A friend of mine asked me yesterday which are the differences between a hub and a switch. After giving her a quick explanation, I realized that I'd write something better and leave it here for anyone else interested. However, a detailed explanation could need a lot of background theory, so these are just the basic ideas that differentiate these network devices.

First of all: Ethernet's logical topology is a bus: a single cable carries all data in all directions, which reach all equipments connected to it. Just think about a network using 10Base2 or 10Base5 (coaxial cable) and you'll quickly understand this point.

Now suppose you collapse all the bus (the cable that reaches all computers) in a little box and then connect this little box to each computer using another cable. This box is basically a hub, a level 1 device in the OSI model. Note that the physical topology of the network has become a star (all cables go to a central point), but logically, it's still a bus (this last part is important, because Ethernet is always a bus).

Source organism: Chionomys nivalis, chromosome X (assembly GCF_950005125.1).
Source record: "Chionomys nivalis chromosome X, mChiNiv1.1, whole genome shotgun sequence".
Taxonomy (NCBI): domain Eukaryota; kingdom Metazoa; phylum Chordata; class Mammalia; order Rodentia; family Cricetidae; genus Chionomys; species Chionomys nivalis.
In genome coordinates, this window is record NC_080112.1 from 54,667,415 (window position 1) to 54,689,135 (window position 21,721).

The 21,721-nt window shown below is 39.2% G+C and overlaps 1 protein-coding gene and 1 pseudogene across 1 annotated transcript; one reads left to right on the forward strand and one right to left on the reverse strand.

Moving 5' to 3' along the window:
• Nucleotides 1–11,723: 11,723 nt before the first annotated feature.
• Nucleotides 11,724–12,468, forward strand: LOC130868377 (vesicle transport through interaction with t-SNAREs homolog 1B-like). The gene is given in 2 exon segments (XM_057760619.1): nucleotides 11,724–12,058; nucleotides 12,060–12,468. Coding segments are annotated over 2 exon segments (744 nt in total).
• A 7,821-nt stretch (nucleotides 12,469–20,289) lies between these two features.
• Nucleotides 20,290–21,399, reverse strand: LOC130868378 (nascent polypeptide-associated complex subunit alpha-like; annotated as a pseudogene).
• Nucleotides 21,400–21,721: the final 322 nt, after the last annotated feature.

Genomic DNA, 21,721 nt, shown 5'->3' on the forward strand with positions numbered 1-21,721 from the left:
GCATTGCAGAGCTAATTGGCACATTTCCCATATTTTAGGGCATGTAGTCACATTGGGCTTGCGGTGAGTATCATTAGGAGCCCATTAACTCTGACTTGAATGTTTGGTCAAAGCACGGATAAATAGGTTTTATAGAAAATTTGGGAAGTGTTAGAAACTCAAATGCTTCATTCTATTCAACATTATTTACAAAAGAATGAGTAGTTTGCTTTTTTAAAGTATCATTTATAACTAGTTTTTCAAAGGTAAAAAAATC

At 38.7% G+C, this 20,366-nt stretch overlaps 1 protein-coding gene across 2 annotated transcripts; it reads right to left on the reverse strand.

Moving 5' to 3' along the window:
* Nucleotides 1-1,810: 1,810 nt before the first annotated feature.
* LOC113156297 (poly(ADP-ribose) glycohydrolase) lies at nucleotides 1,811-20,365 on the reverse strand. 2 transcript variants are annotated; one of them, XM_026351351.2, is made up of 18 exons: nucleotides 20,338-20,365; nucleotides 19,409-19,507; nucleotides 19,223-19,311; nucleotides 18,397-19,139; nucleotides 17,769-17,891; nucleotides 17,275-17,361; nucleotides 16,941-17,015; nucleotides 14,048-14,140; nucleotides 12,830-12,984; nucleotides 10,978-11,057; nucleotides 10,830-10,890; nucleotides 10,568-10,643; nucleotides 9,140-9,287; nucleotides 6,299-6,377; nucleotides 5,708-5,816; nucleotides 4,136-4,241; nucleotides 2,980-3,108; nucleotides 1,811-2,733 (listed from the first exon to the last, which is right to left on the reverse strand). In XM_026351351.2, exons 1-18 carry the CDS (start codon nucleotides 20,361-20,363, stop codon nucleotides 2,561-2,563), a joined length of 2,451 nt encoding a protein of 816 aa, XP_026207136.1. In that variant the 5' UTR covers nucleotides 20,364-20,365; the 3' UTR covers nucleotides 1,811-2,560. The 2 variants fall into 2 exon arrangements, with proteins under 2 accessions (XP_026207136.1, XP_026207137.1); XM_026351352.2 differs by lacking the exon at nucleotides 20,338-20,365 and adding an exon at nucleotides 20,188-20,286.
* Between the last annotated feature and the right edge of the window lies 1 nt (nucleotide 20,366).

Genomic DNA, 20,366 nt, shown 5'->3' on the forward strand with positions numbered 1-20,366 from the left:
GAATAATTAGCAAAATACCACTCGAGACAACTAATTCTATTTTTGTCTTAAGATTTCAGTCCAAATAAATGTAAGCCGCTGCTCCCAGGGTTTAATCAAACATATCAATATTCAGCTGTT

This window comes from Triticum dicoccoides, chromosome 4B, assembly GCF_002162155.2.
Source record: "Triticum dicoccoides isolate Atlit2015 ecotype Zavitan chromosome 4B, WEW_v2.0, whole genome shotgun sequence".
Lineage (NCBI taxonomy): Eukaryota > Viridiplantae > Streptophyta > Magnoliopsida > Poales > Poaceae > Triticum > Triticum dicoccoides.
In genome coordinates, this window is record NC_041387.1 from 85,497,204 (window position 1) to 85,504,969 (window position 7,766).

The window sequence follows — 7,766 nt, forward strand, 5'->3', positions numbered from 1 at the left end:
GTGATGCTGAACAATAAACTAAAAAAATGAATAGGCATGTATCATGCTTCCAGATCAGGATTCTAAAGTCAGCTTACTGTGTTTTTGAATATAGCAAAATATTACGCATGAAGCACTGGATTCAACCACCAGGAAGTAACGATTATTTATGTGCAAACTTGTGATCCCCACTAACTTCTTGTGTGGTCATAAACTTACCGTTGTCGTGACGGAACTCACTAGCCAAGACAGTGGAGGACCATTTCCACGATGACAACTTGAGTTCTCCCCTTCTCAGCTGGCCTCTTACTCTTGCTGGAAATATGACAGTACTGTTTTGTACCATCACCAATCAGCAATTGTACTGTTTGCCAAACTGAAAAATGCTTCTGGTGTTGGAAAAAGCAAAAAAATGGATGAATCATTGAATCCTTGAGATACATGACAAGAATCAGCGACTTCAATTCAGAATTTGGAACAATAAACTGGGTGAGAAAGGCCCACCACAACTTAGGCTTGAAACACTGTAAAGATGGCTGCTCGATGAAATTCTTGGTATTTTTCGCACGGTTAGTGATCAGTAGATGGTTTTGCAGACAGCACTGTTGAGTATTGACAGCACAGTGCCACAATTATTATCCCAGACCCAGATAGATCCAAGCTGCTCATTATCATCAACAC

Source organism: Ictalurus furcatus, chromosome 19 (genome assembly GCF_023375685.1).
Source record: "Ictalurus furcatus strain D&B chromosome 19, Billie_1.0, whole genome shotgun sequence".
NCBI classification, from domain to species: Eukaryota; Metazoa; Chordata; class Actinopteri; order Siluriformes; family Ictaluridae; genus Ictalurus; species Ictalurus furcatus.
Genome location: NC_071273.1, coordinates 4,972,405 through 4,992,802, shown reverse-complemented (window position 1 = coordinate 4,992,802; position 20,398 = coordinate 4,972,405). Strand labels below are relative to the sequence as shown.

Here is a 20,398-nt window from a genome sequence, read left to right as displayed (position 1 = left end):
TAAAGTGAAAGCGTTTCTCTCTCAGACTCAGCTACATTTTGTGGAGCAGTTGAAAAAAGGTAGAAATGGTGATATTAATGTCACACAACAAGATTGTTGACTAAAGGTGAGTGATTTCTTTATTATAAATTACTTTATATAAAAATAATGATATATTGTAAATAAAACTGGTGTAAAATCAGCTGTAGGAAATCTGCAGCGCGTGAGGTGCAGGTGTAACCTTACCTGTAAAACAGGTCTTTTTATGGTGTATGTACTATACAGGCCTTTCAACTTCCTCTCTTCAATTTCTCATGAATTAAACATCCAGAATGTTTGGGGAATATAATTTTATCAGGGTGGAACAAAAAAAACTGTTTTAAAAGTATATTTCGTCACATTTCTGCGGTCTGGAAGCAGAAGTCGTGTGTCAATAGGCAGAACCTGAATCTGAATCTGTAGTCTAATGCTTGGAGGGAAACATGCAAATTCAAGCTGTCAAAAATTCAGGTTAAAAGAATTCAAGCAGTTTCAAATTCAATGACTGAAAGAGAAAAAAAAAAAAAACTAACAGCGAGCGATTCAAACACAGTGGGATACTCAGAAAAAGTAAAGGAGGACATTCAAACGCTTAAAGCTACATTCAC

More specifically, a hub processes data bit by bit. Whenever a bit arrives through a port, it's automatically replicated to all others. Aside replication, it also regenerates and amplifies the transmitted signal. But keep in mind that it doesn't process any of the data that travels through it (it's a level 1 device).

On the other hand, a switch is more complex. It's quite similar to a hub in its physical functionality, though a switch isolates connections between hosts: frames sent through a port are only replicated to the port that contains the target computer, not all ports. To do this, the switch stores the received frame into memory, gets its target MAC address, finds a match in its MAC-to-port translation table and transmits the frame to that port. Therefore, this is a level 2 device.

Because the switch handles level 2 frames (not raw bits), it can do much more than just replicate data. For example, it can avoid the replication of collisions and errors: the former is always present, but the later is only found in store and forward switches (not cut-through).

However, a good (and very expensive) switch can do much more than this; it can apply security policies to ports, replicate configurations to other switches, manage virtual LANs, etc.